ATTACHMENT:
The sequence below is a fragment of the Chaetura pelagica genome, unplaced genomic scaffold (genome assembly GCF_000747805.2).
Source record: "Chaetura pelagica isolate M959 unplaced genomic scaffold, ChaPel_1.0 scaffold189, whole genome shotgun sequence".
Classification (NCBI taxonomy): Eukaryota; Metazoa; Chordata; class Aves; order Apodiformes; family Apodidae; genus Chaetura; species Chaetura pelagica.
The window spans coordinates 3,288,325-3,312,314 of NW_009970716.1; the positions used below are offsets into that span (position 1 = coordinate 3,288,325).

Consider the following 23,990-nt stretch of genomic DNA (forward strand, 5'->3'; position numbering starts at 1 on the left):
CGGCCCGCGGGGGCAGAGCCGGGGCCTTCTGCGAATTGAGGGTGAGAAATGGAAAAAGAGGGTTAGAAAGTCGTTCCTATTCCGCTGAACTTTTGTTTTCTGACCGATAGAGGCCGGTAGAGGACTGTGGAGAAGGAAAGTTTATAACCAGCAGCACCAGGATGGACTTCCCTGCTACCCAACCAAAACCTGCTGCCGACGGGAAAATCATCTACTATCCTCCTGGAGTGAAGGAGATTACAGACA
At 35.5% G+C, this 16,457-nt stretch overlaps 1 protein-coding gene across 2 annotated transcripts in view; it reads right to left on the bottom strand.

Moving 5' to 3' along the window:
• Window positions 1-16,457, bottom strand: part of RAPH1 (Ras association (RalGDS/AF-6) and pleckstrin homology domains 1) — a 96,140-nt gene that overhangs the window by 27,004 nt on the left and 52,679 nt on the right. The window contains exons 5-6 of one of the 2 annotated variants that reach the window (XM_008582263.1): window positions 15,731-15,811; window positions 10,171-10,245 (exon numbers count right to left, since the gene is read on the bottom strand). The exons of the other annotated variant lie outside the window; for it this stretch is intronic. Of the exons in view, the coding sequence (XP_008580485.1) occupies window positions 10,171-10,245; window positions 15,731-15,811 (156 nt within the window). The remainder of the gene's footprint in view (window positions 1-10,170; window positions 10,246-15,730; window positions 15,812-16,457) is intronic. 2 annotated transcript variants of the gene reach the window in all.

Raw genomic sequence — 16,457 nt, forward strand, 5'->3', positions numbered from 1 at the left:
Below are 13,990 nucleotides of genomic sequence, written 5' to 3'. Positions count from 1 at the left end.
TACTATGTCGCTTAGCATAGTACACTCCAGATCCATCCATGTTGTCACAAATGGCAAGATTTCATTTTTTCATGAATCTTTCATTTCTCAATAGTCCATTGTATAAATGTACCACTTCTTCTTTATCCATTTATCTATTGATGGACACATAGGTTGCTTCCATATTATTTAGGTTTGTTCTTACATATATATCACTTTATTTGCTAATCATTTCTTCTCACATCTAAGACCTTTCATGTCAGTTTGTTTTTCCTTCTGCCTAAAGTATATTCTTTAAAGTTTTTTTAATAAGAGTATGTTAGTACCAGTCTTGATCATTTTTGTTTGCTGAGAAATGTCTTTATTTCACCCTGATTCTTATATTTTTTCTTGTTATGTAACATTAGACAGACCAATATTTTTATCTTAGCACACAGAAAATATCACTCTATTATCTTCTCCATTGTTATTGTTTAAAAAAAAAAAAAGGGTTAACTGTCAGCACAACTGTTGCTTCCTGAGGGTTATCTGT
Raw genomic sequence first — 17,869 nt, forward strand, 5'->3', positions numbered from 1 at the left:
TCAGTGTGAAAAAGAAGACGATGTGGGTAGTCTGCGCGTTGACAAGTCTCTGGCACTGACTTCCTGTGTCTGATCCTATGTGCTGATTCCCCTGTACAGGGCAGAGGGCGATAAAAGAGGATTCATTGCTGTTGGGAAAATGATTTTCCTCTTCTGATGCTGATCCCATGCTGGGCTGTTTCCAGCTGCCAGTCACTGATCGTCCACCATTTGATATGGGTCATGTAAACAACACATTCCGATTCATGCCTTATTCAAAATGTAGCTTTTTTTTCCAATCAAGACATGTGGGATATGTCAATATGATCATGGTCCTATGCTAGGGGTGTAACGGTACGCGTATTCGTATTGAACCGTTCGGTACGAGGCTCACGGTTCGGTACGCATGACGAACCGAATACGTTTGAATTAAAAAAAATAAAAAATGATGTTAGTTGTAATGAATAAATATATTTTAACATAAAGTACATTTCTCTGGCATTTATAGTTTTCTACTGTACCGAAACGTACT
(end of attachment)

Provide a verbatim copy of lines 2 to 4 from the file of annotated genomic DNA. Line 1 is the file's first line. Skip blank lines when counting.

Source record: "Chaetura pelagica isolate M959 unplaced genomic scaffold, ChaPel_1.0 scaffold189, whole genome shotgun sequence".
Classification (NCBI taxonomy): Eukaryota; Metazoa; Chordata; class Aves; order Apodiformes; family Apodidae; genus Chaetura; species Chaetura pelagica.
The window spans coordinates 3,288,325-3,312,314 of NW_009970716.1; the positions used below are offsets into that span (position 1 = coordinate 3,288,325).